Birth conditions (a.k.a. birth defects) happen while a baby is growing during pregnancy. About 500 babies in New Hampshire are born each year with a birth condition. Causes of most birth conditions are still a mystery, but you can reduce your risk by not smoking, taking drugs or drinking during pregnancy.
Don't smoke: Smoking during pregnancy doubles your risk of having a low birth-weight baby, slows fetal growth, and increases the risk of pre-term delivery and sudden infant death syndrome.
Don't take drugs: Drugs such as cocaine, marijuana and ecstasy can cause birth conditions. Even some prescription drugs can cause birth conditions. It is important to talk with your doctor about all the drugs you may be taking.
Don't drink alcohol: Drinking alcohol during pregnancy increases your risk of miscarriage, premature birth and stillbirth. Alcohol can also cause a wide range of mental and physical birth conditions such as Fetal Alcohol Spectrum Disorder (FASD). There is no safe amount, no safe time, and no safe type of alcohol to drink during pregnancy.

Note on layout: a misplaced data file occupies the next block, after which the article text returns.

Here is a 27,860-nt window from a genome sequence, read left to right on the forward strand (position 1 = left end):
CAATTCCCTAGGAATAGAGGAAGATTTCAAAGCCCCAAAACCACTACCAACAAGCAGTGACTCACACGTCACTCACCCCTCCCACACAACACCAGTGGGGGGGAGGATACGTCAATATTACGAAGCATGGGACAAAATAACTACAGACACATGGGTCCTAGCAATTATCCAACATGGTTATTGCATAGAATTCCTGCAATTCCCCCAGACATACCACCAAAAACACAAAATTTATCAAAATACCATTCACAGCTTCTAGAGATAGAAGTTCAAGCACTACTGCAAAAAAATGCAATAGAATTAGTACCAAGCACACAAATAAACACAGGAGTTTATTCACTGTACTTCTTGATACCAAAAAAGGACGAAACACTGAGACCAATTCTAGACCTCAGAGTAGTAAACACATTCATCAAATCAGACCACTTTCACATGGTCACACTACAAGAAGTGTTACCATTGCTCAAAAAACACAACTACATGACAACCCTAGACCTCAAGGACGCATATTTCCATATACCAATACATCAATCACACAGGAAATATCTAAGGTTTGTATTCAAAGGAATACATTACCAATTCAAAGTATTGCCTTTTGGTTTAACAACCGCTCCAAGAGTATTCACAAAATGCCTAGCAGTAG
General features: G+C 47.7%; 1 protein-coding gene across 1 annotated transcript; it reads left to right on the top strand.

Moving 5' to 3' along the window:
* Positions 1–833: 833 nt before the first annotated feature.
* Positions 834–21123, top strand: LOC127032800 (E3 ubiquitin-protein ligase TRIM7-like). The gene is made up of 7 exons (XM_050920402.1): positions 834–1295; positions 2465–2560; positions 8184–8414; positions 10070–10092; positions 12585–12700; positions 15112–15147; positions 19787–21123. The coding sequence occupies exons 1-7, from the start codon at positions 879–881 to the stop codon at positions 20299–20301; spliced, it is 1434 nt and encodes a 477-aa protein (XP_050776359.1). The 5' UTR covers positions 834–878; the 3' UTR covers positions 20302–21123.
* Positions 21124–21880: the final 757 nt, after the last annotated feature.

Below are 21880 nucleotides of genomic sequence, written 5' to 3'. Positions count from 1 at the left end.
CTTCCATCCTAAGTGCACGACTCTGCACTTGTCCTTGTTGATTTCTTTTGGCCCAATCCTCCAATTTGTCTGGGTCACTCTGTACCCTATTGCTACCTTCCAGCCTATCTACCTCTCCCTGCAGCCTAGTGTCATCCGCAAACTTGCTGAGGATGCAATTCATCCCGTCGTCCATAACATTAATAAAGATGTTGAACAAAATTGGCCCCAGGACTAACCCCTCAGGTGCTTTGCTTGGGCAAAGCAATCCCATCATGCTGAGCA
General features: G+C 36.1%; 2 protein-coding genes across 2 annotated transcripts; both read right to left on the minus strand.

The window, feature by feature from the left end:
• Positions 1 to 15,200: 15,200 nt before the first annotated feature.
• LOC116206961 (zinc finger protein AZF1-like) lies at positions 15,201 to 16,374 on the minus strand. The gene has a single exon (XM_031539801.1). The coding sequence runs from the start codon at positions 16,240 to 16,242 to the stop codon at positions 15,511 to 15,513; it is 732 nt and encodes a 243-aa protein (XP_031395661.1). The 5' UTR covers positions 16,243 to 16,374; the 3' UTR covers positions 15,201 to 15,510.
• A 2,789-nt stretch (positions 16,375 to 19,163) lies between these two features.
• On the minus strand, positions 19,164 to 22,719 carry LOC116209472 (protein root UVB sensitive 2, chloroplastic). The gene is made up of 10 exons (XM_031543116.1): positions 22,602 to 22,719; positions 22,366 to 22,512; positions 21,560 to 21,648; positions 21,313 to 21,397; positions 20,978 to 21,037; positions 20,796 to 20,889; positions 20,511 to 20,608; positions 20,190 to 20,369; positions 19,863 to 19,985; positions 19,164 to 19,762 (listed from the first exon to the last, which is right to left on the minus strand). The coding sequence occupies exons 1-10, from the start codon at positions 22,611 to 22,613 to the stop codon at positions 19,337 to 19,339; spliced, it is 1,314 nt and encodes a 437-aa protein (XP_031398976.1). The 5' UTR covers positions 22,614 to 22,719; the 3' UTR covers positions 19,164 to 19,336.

Fetal Alcohol Spectrum Disorder (FASD)
If you drink alcohol while pregnant, your baby could be born with a condition called Fetal Alcohol Syndrome Disorder (FASD).
FASD is 100% Preventable if you do not drink alcohol during pregnancy.
The effects of FASD vary among individual babies born and children. Outcomes associated with FASD can include:
- Specific facial characteristics
- Growth deficits
- Mental retardation
- Heart, lung, and kidney defects
- Hyperactivity and memory problems
- Poor coordination or motor skill delays
- Difficulty with judgment or reasoning
- Learning disabilities